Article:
He was to be deported on Wednesday.
But Henson refused to co-operate with plans that called for him to be transferred at the border and, instead, quietly left Brantford on Tuesday, without an escort.
“I’m not going to be shoved across the border into the hands of Scientologists,” Henson said last week as he began packing.
“I’ll go to the border somewhere else, hand in my papers and disappear, preferably to a state where you can legitimately shoot bounty hunters.”
Henson believes he has valid reason for his concerns.
For years, Henson sniped against and picketed Scientologist in California, ending up in court cases but with a huge following on the Internet.
He came to Canada in 2001 after being bankrupted by his fight — which cost the Scientologists $1.4 million — convicted of interfering with a religion and sentenced to the maximum of a year in jail. Henson chose to skip to Canada.
The Scientologists, he says, labelled him a child molester and a self-proclaimed bomb expert, comparing him to bomber Timothy McVeigh, and says they hinted that he wouldn’t survive jail.
Scientologists tipped off Toronto-area police about the “dangerous fugitive” in 2001 which led to a bizarre SWAT-like take-down at a mall where Henson was arrested and held in maximum security for 12 days.
He’s been quietly living in Brantford, waiting for results of his request to become a refugee here. He was officially turned down at the end of 2004, but Henson continued to hope that raising the issue politically might save him from a return to the U.S.
“I simply think that if I go across the border as planned, the Scientologists would meet me,” Henson said last week.
He fears what could happen to a vocally anti-Scientologist critic put in a California jail.
But Henson had no fears of arrest by the U.S. authorities at the border.
“They’re not interested in me at all. I’ve got a clear record with the FBI and I’m not being extradited, just deported.”
Henson’s wife, Arel Lucas came to Canada legitimately and eventually got a job here.
But she wasn’t remaining in Canada while Henson got the boot.
“We were settled here and this is where we’ve been living for almost three years,” Lucas said as she took pictures down from the wall of her and Henson’s Henry Street apartment.
“This fight has ruined us financially. They (Scientologists) have made it as tough for us as they possibly could.”
At one point, when immigration officers came for a surprise interview with Lucas, they told her it was in response to an anonymous tip.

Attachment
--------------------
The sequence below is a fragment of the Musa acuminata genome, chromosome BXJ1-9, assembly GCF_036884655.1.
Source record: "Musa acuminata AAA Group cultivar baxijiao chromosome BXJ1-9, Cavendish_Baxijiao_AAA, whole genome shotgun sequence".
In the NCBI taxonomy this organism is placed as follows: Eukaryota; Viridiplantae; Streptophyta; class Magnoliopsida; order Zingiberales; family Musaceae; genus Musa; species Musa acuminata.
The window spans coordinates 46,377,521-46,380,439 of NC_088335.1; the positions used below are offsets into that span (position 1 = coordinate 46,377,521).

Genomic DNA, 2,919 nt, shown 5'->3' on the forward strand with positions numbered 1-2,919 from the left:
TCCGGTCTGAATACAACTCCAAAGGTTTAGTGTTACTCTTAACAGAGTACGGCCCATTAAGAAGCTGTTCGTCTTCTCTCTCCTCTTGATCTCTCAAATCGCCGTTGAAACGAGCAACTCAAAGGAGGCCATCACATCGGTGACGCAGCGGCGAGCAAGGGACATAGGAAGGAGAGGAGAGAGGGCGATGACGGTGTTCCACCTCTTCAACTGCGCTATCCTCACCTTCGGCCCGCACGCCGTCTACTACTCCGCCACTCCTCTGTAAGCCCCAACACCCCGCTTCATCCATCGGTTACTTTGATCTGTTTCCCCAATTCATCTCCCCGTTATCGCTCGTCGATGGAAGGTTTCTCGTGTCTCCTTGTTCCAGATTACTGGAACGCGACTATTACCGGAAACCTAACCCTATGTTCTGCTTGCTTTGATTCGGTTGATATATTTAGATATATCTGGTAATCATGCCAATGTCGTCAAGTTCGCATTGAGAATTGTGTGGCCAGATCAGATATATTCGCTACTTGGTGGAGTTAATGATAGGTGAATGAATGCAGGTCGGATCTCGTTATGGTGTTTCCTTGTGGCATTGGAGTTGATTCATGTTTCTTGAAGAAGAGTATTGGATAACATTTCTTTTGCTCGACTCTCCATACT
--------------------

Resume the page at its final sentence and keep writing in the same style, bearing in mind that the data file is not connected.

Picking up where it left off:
Lucas seemed resigned as she packed last week.
“For much of my life I’ve lived on the edge of something,” she said grimly. “But it’s getting stressful at my age living in a situation where we don’t know what will happen.”
The Scientologists are suing Lucas for her half of her and Henson’s former home in the U.S. as part of her husband’s bankruptcy proceedings.
“I feel we should be standing up to (them) because, when you talk to former members who have lost everything, we know they’re the people we’re fighting for,” said Lucas.
Pat Felske, a Scientologist spokesperson from the Toronto branch of the group said Thursday she was pleased to hear Henson has complied with the deportation order.
“We trust he’ll report to the appropriate authorities in the U.S. and take responsibility for his actions and not remain a criminal fugitive from justice,” Felske said.
“I’d like to see him resolve matters.”Henson was working locally with a temporary permit while his case was evaluated.
He was preparing to do some work for local businessman Frank Hader when he had to leave Brantford.
“I’m in the electronics business and it’s difficult to find a good engineer,” Hader complained Wednesday.
“Here we’ve got someone who can contribute to things and we escort them to the border. He’s a brilliant engineer.”
But Henson didn’t get escorted to the border.
Because he opted to cross on his own terms, he may have a problem, should he ever return to this country.
Anna Pate, a spokesperson for the Canadian Border Services Agency, the group that enforces deportations, says that without an escort taking Henson to the border, there’s no proof he left the country.
“Generally speaking, when you have a deportation order,” said Pate, “if it’s not confirmed, it’s not considered enforced. So a warrant could be issued and if he comes back, he could be arrested.”
Henson wouldn’t say where he was headed, although he admitted that Arizona was a good possibility due to the tough laws about bounty hunters.
“I would fear bounty hunters.”
He’s leaving behind a criminal case that he began after a private investigator bumped Henson with his van. The P.I. had been following Henson and videotaping him.
The engineer worked hard to find who had hired the P.I. but was stalled after finding the investigator had been contracted by yet another private investigation firm.
He’s hoping the Crown attorney will continue to pursue the assault charges, even though Henson has left the country.
The engineer chuckled at the irony of his situation.
“Consider the guy who’s a terrorist who’s been living here for years! They’re getting rid of me and I’m actually useful!”
The Expositor has not been able to contact Henson or Lucas since their departure on Tuesday.
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